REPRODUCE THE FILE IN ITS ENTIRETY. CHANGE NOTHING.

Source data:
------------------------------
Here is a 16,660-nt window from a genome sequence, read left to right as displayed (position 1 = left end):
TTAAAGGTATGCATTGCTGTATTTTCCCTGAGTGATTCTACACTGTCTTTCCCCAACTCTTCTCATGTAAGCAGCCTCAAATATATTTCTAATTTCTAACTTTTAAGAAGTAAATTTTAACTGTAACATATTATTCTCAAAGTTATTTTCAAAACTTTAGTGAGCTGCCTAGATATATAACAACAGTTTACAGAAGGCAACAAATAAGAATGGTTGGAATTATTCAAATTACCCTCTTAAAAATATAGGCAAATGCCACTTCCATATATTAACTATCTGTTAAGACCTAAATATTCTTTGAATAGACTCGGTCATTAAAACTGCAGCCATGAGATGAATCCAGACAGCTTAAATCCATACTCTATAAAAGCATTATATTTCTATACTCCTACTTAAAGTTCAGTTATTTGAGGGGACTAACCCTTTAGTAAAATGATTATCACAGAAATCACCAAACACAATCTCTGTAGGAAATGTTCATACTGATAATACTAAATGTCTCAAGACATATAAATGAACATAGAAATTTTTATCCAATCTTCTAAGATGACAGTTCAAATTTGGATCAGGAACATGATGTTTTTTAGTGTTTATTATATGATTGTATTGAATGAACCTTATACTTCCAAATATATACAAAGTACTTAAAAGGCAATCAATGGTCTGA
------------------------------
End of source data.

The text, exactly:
Here is a 16,660-nt window from a genome sequence, read left to right as displayed (position 1 = left end):
TTAAAGGTATGCATTGCTGTATTTTCCCTGAGTGATTCTACACTGTCTTTCCCCAACTCTTCTCATGTAAGCAGCCTCAAATATATTTCTAATTTCTAACTTTTAAGAAGTAAATTTTAACTGTAACATATTATTCTCAAAGTTATTTTCAAAACTTTAGTGAGCTGCCTAGATATATAACAACAGTTTACAGAAGGCAACAAATAAGAATGGTTGGAATTATTCAAATTACCCTCTTAAAAATATAGGCAAATGCCACTTCCATATATTAACTATCTGTTAAGACCTAAATATTCTTTGAATAGACTCGGTCATTAAAACTGCAGCCATGAGATGAATCCAGACAGCTTAAATCCATACTCTATAAAAGCATTATATTTCTATACTCCTACTTAAAGTTCAGTTATTTGAGGGGACTAACCCTTTAGTAAAATGATTATCACAGAAATCACCAAACACAATCTCTGTAGGAAATGTTCATACTGATAATACTAAATGTCTCAAGACATATAAATGAACATAGAAATTTTTATCCAATCTTCTAAGATGACAGTTCAAATTTGGATCAGGAACATGATGTTTTTTAGTGTTTATTATATGATTGTATTGAATGAACCTTATACTTCCAAATATATACAAAGTACTTAAAAGGCAATCAATGGTCTGA